# How there are $4$ possible dense subset?

Possible number of dense subset of metric space $$X$$

I found the answer but i have some confusion in my mind

My attempt : If i take two non-isolated point that is $$p= \mathbb{Q}$$ , $$q=\mathbb{R}\setminus \mathbb{Q}$$ where $$p$$ and $$q$$ are two non -isolated point , Then according henno Brandsma sir answer
Number of possible dense subset are

$$1. c(q)$$

$$2.c(p)$$

$$3.c(p) \cap c(q)$$

$$4.\mathbb{R}= X$$

But Here option 3 is not possible because $$c(p) \cap c(q) = \emptyset= \mathbb{Q} \cap( \mathbb{R} \setminus \mathbb{Q}) = \emptyset$$

we know that empty set is not dense.

Then How there are $$4$$ possible dense subset ?

• Perhaps give a link to the original question? It is not clear what your assumptions on $X$ are. – Keen-ameteur Oct 7 at 9:43
• What do you mean $p=\mathbb Q$? – Calvin Khor Oct 7 at 11:59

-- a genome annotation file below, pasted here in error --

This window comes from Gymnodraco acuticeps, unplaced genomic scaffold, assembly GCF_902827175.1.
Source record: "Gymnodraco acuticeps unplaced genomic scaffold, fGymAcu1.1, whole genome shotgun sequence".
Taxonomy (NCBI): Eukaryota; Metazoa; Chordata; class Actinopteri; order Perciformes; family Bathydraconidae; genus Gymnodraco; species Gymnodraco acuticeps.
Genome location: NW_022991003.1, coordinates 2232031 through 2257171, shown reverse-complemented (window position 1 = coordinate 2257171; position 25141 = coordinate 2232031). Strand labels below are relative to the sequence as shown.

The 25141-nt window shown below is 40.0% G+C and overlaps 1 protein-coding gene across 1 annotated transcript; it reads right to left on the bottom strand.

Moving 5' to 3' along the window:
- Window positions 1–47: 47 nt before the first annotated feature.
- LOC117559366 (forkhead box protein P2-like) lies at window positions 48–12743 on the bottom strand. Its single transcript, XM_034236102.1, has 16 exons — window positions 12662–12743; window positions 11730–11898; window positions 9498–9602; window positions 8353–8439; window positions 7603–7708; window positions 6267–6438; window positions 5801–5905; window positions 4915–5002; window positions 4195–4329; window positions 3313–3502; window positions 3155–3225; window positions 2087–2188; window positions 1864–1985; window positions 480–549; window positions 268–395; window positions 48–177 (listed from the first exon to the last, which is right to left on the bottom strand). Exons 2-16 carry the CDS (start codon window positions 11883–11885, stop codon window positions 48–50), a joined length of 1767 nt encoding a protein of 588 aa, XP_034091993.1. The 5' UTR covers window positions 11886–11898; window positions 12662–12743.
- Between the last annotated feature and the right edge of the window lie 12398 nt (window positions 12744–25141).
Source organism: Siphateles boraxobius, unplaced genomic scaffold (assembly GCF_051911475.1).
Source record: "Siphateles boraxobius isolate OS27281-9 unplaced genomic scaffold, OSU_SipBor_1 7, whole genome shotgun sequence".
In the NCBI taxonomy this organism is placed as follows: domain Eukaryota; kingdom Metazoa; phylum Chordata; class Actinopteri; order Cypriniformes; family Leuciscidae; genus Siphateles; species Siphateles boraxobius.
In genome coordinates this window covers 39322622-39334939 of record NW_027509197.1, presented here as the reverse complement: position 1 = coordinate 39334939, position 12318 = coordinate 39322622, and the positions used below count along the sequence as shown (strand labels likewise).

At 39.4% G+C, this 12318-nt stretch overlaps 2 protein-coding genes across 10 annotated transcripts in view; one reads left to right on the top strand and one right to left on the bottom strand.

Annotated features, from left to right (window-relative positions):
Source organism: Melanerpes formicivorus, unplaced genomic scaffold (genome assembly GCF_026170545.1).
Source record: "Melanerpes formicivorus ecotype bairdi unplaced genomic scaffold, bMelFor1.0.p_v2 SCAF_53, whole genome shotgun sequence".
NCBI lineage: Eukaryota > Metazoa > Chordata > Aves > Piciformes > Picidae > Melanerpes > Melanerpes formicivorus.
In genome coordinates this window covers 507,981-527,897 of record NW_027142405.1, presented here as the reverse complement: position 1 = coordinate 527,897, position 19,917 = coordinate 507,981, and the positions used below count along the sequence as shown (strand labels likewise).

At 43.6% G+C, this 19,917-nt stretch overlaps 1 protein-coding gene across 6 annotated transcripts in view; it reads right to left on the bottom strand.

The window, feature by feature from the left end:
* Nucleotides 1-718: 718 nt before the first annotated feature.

I am talking about points $$p$$ and $$q$$ from the space, you take subsets ? $$p=\Bbb Q$$?
If we're working in the reals: the reals have uncountably many different dense subsets, e.g. already all sets of the form $$\Bbb R\setminus F$$ where $$F$$ is finite (we can even take countable $$F$$), plus sets like the irrationals.
So we are given that we are in a metric space $$X$$ with only finitely many dense subsets. So for sure $$X=\Bbb R$$ is impossible. I give an example of a subspace $$X$$ of the reals that indeed has finitely many (4) dense subsets. So it is possible to have such $$X$$.
In the remainder of the answer I try to explain why if $$X$$ has finitely many dense subsets this number is a power of $$2$$ (so $$1$$, $$2$$, $$4$$, $$8$$ etc.) and that is why $$4$$ was the right answer to the multiple choice in the original question.
$$C(p)$$ is the complement of a point! Your question is based on a misunderstanding.